The Prisoner of Azkaban, Chapters 3-4: Another One Rides the (Knight) Bus

I think we can all agree that Prisoner of Azkaban is the turning point of the series, right? It’s the book where this cute little series about an orphan boy who becomes a wizard turns into something else. Something, as my esteemed cohort just mentioned, darker. It’s also more than that, though. It’s also the book where Rowling really opens up the wizarding world, showing us things that have only been mentioned before. If Chamber of Secrets showed us the social side of the wizarding world–Mudbloods, house-elves, purity bullshit–then Azkaban showed us more of the geography of that world.

The Prisoner of Azkaban is special for me, in a weird way. First of all, it has–


–a werewolf. And, I LOVE werewolves. They are my very favorite monster and, in my humble opinion, deserve to be in the spotlight way more than either vampires or zombies do. On top of that, Azkaban was the first Potter movie I’d seen after reading the books (okay, sure, I had decided to finally read the first three books in preparation for the movie, but it still counts). So, for these reasons, Prisoner of Azkaban will always be my de facto favorite of the series, even though Half-Blood Prince probably gives me more of what you internet people call “feels.”


Where were we? Ah, yes: after unintentionally casting a Beauregardium Leviosa charm, Harry grabs his shit, leaves the Dursleys, and runs off into the night.

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Alone, in the middle of the night, Harry holds a one-man meeting of the Hogwarts Overreaction Club. Clearly, after accidentally using magic outside of Hogwarts, Harry will be expelled. And, he assumes, locked up in Azkaban, the insanely ominous wizard prison that was first mentioned in Chamber of Secrets. I kinda get the way Harry’s mind is working here. As kids, we’ve probably all had one of those moments where, after committing some minor infraction, we convince ourselves that we’re gonna get sent off to the clink. But, Harry isn’t some silly little kid anymore. By now, he should know better. Of course, on the other hand, Harry has seen how illogical (I’m being polite) the Wizard community can be. So I can almost understand why he’d assume the Ministry would just lock him away regardless of the circumstances surrounding the aforementioned illegal use of magic. (Hey, Harry…you think Wizards are illogical? You ain’t seen nothing yet.)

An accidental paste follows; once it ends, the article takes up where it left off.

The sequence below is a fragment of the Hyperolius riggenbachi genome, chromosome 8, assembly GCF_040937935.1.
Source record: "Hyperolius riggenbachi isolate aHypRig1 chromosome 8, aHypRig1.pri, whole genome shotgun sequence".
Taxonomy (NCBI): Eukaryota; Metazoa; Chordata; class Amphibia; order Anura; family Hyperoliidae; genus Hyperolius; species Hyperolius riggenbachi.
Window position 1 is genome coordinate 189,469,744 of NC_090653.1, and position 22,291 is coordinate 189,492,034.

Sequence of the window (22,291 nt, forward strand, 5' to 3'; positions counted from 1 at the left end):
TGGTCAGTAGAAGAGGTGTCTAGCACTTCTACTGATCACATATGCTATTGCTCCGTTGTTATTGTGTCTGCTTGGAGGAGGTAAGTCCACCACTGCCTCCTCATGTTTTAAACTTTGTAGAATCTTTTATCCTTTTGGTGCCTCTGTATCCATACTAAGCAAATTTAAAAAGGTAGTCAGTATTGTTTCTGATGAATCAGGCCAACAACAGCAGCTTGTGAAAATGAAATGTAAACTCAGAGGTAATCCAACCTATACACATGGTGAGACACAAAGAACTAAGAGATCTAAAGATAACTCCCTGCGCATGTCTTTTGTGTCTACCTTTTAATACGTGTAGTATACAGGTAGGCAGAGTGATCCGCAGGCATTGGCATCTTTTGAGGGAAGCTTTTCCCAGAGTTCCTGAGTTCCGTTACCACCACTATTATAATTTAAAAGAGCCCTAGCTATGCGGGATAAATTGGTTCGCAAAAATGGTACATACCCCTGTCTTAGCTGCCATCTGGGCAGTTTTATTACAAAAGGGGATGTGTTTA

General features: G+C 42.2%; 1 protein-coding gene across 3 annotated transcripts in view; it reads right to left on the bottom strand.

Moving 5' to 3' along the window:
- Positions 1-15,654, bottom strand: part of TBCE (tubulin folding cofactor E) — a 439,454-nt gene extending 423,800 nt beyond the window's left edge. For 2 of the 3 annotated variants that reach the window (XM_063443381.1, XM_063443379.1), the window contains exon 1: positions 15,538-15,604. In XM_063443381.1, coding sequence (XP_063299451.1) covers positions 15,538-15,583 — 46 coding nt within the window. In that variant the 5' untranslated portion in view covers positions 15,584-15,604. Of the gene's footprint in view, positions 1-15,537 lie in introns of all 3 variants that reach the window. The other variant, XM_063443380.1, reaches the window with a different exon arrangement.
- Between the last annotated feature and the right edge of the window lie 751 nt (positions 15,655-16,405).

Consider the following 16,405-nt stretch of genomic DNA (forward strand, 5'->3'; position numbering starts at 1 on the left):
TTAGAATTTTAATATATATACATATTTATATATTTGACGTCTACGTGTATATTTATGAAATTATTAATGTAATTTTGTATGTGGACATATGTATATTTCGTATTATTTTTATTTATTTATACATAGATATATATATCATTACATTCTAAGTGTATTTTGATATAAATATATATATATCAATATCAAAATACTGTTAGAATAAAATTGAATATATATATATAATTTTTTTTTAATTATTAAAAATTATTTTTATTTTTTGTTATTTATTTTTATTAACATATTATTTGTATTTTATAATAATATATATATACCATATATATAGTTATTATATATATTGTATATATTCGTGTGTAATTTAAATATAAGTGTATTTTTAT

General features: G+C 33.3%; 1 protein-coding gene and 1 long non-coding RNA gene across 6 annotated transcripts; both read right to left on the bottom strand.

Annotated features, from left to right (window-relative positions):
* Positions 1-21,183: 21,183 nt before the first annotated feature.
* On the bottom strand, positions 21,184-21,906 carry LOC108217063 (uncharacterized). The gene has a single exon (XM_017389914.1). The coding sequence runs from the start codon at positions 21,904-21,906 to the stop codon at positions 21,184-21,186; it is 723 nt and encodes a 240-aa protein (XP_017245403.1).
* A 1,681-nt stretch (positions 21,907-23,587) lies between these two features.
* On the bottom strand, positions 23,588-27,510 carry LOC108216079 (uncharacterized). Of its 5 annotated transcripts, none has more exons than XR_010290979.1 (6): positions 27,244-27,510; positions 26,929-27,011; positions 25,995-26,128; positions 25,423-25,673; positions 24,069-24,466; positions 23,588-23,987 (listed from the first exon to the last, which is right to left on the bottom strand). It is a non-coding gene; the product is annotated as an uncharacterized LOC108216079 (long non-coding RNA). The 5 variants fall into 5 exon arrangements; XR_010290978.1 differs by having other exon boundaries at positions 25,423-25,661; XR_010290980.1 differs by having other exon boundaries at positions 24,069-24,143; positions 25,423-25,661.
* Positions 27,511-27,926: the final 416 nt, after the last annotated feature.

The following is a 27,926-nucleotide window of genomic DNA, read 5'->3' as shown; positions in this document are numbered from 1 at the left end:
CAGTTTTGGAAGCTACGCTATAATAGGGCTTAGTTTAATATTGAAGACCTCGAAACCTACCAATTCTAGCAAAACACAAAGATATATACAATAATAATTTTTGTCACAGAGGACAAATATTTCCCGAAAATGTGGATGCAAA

This is where I should mention the “OMG Big Scary Thing” that Harry sees in the alley. It’s an important part of the book’s plot–not to mention the catalyst for what comes next in the chapter–but, it’s just a passing moment and something that I’ll happily let one of you discuss in detail. (Also, when I first read Azkaban, I had no idea what to think about the OBST.)

So, our green-eyed little orphan boy is so startled by whatever the heck is staring at him from the ominous, stygian darkness that he stumbles backward and falls over his trunk, but not before he flings out his arm in an attempt to break his fall. Lucky for Harry, sticking out your wand hand is all a wizard needs to do in order to summon the Knight Bus, “emergency transport for the stranded witch or wizard”…which apparently operates along the same lines as Benny the Cab.


I live in New York City. I have always lived in New York City. A 24-hour public transit system is just something I take for granted. It would never occur to me that I could be stranded somewhere in the middle of the night without access to a cheap and (relatively) safe way to get where I needed to go. Sure, not every train would run around the clock, but there’s almost always at least one train serving a line around the clock. Same thing with buses. (Note: This was before the old white dudes in suits who run the MTA embezzled so much money from the system that they started cutting service. Man…someone needs to steal the MTA.) Anyway, my point being, never in a million years would I ever have needed to know what a night bus was. And yet, somehow, I got the gist of what Rowling was referencing with the Knight Bus. (Fun fact, in some cities, night bus service is called owl service.)